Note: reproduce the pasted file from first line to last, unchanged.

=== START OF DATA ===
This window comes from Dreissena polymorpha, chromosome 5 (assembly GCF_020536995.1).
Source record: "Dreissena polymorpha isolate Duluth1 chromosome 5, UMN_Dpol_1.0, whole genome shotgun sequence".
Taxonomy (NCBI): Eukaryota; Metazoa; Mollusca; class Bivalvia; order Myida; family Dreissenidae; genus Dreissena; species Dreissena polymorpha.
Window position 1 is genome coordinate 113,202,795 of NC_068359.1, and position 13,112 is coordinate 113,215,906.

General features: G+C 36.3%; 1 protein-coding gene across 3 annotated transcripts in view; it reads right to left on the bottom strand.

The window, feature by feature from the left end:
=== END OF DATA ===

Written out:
This window comes from Dreissena polymorpha, chromosome 5 (assembly GCF_020536995.1).
Source record: "Dreissena polymorpha isolate Duluth1 chromosome 5, UMN_Dpol_1.0, whole genome shotgun sequence".
Taxonomy (NCBI): Eukaryota; Metazoa; Mollusca; class Bivalvia; order Myida; family Dreissenidae; genus Dreissena; species Dreissena polymorpha.
Window position 1 is genome coordinate 113,202,795 of NC_068359.1, and position 13,112 is coordinate 113,215,906.

General features: G+C 36.3%; 1 protein-coding gene across 3 annotated transcripts in view; it reads right to left on the bottom strand.

The window, feature by feature from the left end: